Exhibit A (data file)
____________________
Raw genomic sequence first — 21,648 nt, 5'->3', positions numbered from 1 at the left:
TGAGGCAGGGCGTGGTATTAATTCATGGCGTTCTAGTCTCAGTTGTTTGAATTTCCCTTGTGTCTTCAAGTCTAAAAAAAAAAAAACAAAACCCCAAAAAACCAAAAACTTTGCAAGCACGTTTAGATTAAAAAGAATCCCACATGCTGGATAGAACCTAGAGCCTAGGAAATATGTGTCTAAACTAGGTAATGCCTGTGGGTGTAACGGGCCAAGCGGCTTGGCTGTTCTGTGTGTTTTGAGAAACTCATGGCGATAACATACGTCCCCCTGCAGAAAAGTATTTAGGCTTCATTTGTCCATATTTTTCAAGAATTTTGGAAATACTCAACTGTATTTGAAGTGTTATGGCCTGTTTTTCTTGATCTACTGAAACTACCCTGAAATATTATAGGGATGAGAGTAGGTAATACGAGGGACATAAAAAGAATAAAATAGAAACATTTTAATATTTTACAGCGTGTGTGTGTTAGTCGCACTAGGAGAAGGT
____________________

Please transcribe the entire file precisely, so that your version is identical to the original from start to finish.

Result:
Raw genomic sequence first — 21,648 nt, 5'->3', positions numbered from 1 at the left:
TGAGGCAGGGCGTGGTATTAATTCATGGCGTTCTAGTCTCAGTTGTTTGAATTTCCCTTGTGTCTTCAAGTCTAAAAAAAAAAAAACAAAACCCCAAAAAACCAAAAACTTTGCAAGCACGTTTAGATTAAAAAGAATCCCACATGCTGGATAGAACCTAGAGCCTAGGAAATATGTGTCTAAACTAGGTAATGCCTGTGGGTGTAACGGGCCAAGCGGCTTGGCTGTTCTGTGTGTTTTGAGAAACTCATGGCGATAACATACGTCCCCCTGCAGAAAAGTATTTAGGCTTCATTTGTCCATATTTTTCAAGAATTTTGGAAATACTCAACTGTATTTGAAGTGTTATGGCCTGTTTTTCTTGATCTACTGAAACTACCCTGAAATATTATAGGGATGAGAGTAGGTAATACGAGGGACATAAAAAGAATAAAATAGAAACATTTTAATATTTTACAGCGTGTGTGTGTTAGTCGCACTAGGAGAAGGT